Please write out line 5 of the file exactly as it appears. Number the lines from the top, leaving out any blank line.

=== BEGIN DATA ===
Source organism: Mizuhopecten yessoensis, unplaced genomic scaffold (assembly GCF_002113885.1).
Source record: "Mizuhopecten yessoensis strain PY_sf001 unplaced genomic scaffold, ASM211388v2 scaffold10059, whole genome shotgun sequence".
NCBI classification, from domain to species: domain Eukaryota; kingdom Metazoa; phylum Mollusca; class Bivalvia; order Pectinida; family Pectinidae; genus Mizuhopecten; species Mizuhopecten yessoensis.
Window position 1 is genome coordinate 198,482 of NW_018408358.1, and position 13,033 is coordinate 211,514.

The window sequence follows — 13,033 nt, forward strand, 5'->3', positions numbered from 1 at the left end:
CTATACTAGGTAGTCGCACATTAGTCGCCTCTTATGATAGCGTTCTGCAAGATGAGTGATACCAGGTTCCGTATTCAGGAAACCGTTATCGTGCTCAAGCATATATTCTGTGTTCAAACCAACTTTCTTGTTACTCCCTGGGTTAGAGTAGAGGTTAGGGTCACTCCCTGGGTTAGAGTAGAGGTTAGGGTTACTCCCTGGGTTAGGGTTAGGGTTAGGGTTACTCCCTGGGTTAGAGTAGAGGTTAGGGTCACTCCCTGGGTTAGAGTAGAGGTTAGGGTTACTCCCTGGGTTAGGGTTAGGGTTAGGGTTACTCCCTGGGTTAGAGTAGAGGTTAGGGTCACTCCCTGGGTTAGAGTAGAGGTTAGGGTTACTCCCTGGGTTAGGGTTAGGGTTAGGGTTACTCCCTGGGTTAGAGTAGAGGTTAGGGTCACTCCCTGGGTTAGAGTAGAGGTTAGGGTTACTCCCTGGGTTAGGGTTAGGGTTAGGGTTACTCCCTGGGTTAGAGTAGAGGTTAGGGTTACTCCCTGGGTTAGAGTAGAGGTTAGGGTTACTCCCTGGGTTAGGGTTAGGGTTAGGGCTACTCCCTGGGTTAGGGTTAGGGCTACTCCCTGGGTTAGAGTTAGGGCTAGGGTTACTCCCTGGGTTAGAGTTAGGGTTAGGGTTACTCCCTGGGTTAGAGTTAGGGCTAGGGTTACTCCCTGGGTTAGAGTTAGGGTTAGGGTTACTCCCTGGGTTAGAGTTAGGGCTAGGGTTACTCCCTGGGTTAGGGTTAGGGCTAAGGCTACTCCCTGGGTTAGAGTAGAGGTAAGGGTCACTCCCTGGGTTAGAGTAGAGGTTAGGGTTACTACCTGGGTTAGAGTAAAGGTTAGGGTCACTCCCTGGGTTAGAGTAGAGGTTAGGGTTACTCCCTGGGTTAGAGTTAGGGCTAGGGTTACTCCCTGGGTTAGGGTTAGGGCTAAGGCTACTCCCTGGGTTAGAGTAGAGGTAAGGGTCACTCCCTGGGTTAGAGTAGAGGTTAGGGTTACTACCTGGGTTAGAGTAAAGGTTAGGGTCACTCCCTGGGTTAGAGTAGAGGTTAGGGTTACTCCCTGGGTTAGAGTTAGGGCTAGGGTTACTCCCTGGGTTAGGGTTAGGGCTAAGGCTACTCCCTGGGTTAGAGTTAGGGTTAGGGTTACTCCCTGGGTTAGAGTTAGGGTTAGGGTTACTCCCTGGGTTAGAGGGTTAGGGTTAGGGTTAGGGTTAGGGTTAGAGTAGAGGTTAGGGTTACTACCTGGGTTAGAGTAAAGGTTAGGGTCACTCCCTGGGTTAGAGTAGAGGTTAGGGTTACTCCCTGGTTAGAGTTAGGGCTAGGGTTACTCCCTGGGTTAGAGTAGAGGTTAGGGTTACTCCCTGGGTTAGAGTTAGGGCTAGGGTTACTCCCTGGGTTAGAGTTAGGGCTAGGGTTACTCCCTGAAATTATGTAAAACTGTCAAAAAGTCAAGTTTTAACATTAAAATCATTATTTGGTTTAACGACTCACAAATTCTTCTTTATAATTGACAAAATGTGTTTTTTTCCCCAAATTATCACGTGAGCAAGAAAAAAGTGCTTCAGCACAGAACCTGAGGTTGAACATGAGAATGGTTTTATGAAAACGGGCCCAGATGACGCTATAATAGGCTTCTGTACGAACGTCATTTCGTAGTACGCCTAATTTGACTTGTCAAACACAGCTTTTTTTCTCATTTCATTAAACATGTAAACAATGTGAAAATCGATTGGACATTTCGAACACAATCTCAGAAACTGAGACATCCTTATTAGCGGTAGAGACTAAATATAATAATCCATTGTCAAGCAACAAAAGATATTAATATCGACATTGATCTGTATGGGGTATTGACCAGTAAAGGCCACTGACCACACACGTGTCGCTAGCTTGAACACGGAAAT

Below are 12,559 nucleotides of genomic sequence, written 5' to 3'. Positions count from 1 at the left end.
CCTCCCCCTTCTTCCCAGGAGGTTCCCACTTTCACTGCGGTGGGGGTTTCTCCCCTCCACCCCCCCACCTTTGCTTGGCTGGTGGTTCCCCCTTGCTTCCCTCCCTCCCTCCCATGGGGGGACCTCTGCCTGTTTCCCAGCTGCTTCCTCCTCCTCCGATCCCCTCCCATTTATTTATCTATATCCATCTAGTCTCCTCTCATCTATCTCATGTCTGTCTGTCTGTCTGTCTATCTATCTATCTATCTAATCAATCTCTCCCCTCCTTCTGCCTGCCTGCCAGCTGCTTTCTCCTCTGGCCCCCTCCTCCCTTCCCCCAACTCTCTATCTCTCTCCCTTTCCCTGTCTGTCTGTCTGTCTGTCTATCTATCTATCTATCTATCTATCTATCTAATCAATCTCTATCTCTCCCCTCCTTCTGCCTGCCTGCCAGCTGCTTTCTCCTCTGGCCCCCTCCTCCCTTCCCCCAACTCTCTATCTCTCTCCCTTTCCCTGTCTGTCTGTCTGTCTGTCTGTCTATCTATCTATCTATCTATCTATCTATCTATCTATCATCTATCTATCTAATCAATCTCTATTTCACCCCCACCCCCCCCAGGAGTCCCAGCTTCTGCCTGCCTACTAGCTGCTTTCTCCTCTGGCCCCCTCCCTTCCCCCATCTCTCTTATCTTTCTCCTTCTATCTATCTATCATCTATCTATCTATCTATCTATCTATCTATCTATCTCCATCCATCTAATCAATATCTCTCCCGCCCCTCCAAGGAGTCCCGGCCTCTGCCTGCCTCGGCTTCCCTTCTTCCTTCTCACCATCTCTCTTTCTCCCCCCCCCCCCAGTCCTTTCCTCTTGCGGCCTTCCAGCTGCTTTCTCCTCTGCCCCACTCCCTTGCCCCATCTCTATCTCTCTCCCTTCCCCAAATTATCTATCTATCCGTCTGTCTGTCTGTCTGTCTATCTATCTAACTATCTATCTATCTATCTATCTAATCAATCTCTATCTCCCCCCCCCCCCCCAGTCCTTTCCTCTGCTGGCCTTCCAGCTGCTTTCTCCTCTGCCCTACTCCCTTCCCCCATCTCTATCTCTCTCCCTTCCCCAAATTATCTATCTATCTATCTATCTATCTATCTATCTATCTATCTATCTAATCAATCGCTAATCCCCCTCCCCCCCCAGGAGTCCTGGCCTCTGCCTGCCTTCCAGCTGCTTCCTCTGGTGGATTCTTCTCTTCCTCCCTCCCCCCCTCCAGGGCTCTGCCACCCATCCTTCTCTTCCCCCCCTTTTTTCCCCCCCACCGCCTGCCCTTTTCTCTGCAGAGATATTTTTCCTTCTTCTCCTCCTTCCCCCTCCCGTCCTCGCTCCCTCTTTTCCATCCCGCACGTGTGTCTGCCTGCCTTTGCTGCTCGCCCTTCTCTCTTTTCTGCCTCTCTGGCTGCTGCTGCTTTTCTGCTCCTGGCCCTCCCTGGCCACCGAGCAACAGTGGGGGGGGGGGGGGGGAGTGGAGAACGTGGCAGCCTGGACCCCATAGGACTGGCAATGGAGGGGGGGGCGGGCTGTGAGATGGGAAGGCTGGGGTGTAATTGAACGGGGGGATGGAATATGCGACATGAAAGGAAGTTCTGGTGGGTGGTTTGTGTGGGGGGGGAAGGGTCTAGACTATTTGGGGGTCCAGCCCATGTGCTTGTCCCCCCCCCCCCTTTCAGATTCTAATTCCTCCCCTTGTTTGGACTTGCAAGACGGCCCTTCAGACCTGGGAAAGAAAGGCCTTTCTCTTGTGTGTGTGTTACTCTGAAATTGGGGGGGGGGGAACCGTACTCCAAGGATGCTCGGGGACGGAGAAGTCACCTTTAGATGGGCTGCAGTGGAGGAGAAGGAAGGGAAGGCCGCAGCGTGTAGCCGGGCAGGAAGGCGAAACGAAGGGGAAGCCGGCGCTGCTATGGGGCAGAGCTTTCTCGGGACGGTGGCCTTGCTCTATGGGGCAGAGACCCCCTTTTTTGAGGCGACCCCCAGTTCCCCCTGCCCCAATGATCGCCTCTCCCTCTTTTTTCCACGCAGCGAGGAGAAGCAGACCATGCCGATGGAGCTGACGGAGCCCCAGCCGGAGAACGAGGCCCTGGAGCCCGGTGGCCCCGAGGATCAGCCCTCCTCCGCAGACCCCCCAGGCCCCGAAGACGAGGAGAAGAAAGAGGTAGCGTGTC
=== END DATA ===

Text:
The window sequence follows — 13,033 nt, forward strand, 5'->3', positions numbered from 1 at the left end: